Few of Us was good, but lacked a little something to make me change my mind about how great Terrence Malick is.
It looks like it’s gonna be an interesting match.
Terrence Malick (The Thin Red Line) – 0 vs Šarūnas Bartas (Few Of Us) – 1
This is the hardest decision for me so far. I think the Tati vs Ivens match is the only other where I rated both films five stars.
Although the absence of dialogue makes the Bartas film very ambiguous, I am giving my vote to it based on the stunning visuals. As this is just my second Bartas, I am not sure whether the purposeful lack of dialogue is a trademark in his other works. Perhaps Blue can speak to this. It is obvious that cinematography, close-ups, careful framing, are the devices he uses here to tell the story. However, without dialogue or context to the characters, it is difficult to tell what is going on – at least, for me on one viewing.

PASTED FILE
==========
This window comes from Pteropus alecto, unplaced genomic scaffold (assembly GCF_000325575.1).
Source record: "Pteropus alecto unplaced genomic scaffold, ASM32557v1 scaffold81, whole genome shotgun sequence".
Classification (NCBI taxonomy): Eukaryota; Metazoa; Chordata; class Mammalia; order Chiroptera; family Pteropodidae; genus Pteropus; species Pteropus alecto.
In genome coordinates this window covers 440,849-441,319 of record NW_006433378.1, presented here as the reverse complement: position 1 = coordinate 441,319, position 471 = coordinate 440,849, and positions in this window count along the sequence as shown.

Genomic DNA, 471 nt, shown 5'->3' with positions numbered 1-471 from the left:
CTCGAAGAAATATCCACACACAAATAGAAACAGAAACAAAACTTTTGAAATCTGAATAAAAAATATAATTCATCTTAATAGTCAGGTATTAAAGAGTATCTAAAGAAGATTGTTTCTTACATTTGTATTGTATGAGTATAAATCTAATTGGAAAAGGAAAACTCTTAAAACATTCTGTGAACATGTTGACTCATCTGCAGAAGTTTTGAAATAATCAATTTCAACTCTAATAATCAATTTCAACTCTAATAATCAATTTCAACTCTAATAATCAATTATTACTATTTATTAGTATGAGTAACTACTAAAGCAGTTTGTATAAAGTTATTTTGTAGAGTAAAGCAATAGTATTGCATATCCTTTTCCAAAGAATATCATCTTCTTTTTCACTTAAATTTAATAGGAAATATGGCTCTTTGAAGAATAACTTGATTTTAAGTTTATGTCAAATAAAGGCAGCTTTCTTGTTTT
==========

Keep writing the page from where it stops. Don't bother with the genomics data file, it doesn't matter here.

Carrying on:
Still, it is a clear winner here for me over The Thin Red Line which just fell flat for me when I saw it a few years back. I thought the story and treatment rather conventional. I have yet to be entirely won over by Malick. Even though his films often look gorgeous, he leaves me in the end cold and indifferent to his characters and stories – especially true in this film. This film left no lasting impression – never a good sign, for me.
I can’t muster that much enthusiam for either film, quite frankly, but will stick with Bartas.
I prefer the humble portrayal of rustic, natural lifestyle to the over-indulgent, over-exposed philosophy of Malick.